Retail and financial services organisations have become over-reliant on high-level compliance regimes such as PCI DSS to shore up their networks against data breaches, a survey of 400 UK and US organisations by security firm Tripwire has suggested.
Given the record number of public data breach notifications in the retail sector in the last year, the confidence expressed by many of the 407 retail and financial organisations that took part in the survey sounds paradoxical.
A surprising 84 percent believed they would detect a data breach within three days despite third-party reports (Verizon, Mandiant) based on real-world incidents suggesting a figure closer to weeks or months.
Organisations were upbeat about their ability to detect rogue malware (such as the point-of-sale malware that has plagued the retail sector), with an identical 84 percent confident or very confident about spotting such incursions. Nearly two thirds were confident they would spot unauthorised access to a network share or resource.
When asked to rate confidence in incident response plans in the light of what happened to US retailer Target, confidence levels dropped a bit but were still above 60 percent.
According to Tripwire, the fact that three quarters described PCI DSS as accounting for all or most of their security program was significant.
"Taken as a whole, these results indicate that most payment card processors need to engage in a standard of care discussion for their security programs," said Tripwire CTO, Dwayne Melanon.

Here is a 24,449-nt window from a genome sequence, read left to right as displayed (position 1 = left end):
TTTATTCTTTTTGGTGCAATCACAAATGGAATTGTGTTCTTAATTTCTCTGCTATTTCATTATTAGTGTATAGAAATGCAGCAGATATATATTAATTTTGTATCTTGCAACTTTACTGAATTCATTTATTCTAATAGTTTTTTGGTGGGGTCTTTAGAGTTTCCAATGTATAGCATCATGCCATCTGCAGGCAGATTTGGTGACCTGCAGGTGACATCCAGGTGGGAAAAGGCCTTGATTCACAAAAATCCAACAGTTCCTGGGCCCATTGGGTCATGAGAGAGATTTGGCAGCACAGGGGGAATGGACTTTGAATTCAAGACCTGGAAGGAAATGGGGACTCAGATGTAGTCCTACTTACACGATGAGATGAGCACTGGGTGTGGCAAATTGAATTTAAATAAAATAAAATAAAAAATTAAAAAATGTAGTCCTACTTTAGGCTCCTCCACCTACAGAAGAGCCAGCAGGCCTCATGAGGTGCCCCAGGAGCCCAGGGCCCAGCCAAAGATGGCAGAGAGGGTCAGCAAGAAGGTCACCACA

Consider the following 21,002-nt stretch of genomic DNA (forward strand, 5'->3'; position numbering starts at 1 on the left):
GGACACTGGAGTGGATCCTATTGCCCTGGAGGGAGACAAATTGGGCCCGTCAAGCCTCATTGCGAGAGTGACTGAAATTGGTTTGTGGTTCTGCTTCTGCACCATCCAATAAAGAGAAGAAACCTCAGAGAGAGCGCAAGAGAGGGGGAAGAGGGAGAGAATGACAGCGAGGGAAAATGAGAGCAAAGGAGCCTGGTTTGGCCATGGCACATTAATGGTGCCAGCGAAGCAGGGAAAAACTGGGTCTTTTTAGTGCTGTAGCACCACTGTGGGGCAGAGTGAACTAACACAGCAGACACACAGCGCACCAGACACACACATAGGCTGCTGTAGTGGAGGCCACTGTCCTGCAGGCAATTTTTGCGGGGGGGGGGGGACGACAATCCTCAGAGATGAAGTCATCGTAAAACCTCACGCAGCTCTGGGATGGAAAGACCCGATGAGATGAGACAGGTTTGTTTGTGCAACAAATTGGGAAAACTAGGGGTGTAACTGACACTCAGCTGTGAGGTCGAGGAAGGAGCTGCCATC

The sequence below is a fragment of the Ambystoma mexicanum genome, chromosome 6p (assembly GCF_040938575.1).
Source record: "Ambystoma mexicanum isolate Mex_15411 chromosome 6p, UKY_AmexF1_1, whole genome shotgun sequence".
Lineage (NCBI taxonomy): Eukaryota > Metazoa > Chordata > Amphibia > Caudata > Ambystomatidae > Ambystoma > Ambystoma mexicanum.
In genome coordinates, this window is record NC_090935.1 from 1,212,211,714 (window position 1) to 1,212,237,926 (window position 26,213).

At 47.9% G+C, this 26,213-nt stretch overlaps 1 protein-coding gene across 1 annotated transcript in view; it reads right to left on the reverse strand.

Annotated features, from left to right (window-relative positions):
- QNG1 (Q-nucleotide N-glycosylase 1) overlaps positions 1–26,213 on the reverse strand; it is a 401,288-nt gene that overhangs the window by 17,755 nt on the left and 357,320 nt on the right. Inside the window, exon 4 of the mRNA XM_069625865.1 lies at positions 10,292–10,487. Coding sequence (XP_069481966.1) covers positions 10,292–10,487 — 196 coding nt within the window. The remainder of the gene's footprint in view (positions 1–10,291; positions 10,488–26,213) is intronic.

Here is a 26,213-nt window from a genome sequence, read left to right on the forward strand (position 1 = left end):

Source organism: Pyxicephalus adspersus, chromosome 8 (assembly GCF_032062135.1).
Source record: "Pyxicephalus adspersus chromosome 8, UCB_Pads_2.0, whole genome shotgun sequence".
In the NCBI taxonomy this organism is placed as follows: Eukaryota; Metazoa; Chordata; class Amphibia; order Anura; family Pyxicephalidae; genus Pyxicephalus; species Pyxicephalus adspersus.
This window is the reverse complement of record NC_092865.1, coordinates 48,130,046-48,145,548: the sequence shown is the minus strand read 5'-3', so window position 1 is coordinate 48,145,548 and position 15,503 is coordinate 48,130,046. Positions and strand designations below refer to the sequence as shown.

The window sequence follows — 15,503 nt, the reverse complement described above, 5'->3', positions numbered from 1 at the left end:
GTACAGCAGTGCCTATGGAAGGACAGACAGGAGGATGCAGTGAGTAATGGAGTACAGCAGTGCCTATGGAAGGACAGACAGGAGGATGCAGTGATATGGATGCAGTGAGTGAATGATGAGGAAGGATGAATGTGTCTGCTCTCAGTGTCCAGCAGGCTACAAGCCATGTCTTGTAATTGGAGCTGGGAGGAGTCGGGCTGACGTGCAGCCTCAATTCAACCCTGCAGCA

"While most respondents feel confident about their security investments, it's not clear whether they are questioning the basis of that confidence."
Surveys are contentious territory, often used by security vendors to demonstrate fear uncertainty and doubt as a way of legitimising the need for a particular technology. In this case, the opposite appears to be the case; Tripwire's survey suggests a degree of complacency rather than technical failure.
It's not absolutely clear that PCI is the sole root of this but as the most significant compliance regime facing retailers and financial firms handling credit card data, its is certainly a suspect.
According to Tripwire, the danger of any compliance regime is that it leads to tick box security and becomes a psychological crutch. It says little about how well an organisation has tested security controls or modelled attacks.
So PCI is making people feel more confident than they should feel. PCI is also about defending one type of data, credit card data, and building controls around that defensive line. A lot of other data falls outside its remit.
"Having a structured program in place that's objectively measured by a third party is a definite improvement over more loosely defined programs that are evaluated only by internal personnel," added Tripwire's director of IT security and risk strategy, Tim Erlin.
"However, many organizations fail to realize that the goal of PCI compliance is the protection of cardholder data. It does not protect the rest of your business."
Sign up for Computerworld eNewsletters.